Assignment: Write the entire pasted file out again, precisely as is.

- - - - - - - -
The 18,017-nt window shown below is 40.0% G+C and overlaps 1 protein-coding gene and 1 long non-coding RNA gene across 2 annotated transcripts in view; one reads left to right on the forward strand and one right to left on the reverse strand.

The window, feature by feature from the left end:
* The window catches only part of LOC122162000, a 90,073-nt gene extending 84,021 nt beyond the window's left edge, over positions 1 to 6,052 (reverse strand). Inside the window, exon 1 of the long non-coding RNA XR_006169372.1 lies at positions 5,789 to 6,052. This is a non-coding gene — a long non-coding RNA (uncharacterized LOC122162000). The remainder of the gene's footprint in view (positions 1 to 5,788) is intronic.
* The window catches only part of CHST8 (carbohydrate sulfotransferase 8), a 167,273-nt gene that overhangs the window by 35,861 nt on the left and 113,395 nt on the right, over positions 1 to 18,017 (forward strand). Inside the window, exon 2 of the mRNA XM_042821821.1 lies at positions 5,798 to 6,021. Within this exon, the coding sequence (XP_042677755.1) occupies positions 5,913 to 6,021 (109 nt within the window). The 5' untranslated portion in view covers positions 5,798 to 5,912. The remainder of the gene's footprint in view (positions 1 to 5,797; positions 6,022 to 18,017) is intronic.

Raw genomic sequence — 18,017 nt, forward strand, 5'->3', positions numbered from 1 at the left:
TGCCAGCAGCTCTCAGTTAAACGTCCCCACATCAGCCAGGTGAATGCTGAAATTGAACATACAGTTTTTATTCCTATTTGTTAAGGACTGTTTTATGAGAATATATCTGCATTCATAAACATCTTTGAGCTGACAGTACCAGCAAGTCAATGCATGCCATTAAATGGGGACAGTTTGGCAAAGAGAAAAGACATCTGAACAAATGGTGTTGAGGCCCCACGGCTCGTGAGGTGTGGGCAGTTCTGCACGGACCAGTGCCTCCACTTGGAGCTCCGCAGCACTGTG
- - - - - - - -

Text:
The 18,017-nt window shown below is 40.0% G+C and overlaps 1 protein-coding gene and 1 long non-coding RNA gene across 2 annotated transcripts in view; one reads left to right on the forward strand and one right to left on the reverse strand.

The window, feature by feature from the left end:
* The window catches only part of LOC122162000, a 90,073-nt gene extending 84,021 nt beyond the window's left edge, over positions 1 to 6,052 (reverse strand). Inside the window, exon 1 of the long non-coding RNA XR_006169372.1 lies at positions 5,789 to 6,052. This is a non-coding gene — a long non-coding RNA (uncharacterized LOC122162000). The remainder of the gene's footprint in view (positions 1 to 5,788) is intronic.
* The window catches only part of CHST8 (carbohydrate sulfotransferase 8), a 167,273-nt gene that overhangs the window by 35,861 nt on the left and 113,395 nt on the right, over positions 1 to 18,017 (forward strand). Inside the window, exon 2 of the mRNA XM_042821821.1 lies at positions 5,798 to 6,021. Within this exon, the coding sequence (XP_042677755.1) occupies positions 5,913 to 6,021 (109 nt within the window). The 5' untranslated portion in view covers positions 5,798 to 5,912. The remainder of the gene's footprint in view (positions 1 to 5,797; positions 6,022 to 18,017) is intronic.

Raw genomic sequence — 18,017 nt, forward strand, 5'->3', positions numbered from 1 at the left:
TGCCAGCAGCTCTCAGTTAAACGTCCCCACATCAGCCAGGTGAATGCTGAAATTGAACATACAGTTTTTATTCCTATTTGTTAAGGACTGTTTTATGAGAATATATCTGCATTCATAAACATCTTTGAGCTGACAGTACCAGCAAGTCAATGCATGCCATTAAATGGGGACAGTTTGGCAAAGAGAAAAGACATCTGAACAAATGGTGTTGAGGCCCCACGGCTCGTGAGGTGTGGGCAGTTCTGCACGGACCAGTGCCTCCACTTGGAGCTCCGCAGCACTGTG